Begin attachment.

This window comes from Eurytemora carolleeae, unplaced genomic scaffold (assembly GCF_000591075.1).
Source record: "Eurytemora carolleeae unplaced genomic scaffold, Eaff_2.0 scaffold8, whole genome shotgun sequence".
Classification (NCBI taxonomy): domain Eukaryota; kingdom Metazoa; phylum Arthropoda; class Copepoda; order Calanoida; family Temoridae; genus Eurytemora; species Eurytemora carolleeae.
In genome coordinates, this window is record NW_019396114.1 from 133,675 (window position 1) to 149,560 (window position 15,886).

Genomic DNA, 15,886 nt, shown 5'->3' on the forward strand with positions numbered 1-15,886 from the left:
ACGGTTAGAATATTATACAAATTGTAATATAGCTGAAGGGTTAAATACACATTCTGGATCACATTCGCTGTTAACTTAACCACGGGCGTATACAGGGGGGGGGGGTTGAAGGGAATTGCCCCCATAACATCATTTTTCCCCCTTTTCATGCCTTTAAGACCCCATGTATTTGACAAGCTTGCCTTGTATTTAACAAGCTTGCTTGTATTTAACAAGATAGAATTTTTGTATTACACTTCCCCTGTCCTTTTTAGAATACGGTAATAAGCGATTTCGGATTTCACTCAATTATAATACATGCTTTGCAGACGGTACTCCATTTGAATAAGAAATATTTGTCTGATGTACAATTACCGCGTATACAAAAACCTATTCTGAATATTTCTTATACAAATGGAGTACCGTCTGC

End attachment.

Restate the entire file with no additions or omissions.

This window comes from Eurytemora carolleeae, unplaced genomic scaffold (assembly GCF_000591075.1).
Source record: "Eurytemora carolleeae unplaced genomic scaffold, Eaff_2.0 scaffold8, whole genome shotgun sequence".
Classification (NCBI taxonomy): domain Eukaryota; kingdom Metazoa; phylum Arthropoda; class Copepoda; order Calanoida; family Temoridae; genus Eurytemora; species Eurytemora carolleeae.
In genome coordinates, this window is record NW_019396114.1 from 133,675 (window position 1) to 149,560 (window position 15,886).

Genomic DNA, 15,886 nt, shown 5'->3' on the forward strand with positions numbered 1-15,886 from the left:
ACGGTTAGAATATTATACAAATTGTAATATAGCTGAAGGGTTAAATACACATTCTGGATCACATTCGCTGTTAACTTAACCACGGGCGTATACAGGGGGGGGGGGTTGAAGGGAATTGCCCCCATAACATCATTTTTCCCCCTTTTCATGCCTTTAAGACCCCATGTATTTGACAAGCTTGCCTTGTATTTAACAAGCTTGCTTGTATTTAACAAGATAGAATTTTTGTATTACACTTCCCCTGTCCTTTTTAGAATACGGTAATAAGCGATTTCGGATTTCACTCAATTATAATACATGCTTTGCAGACGGTACTCCATTTGAATAAGAAATATTTGTCTGATGTACAATTACCGCGTATACAAAAACCTATTCTGAATATTTCTTATACAAATGGAGTACCGTCTGC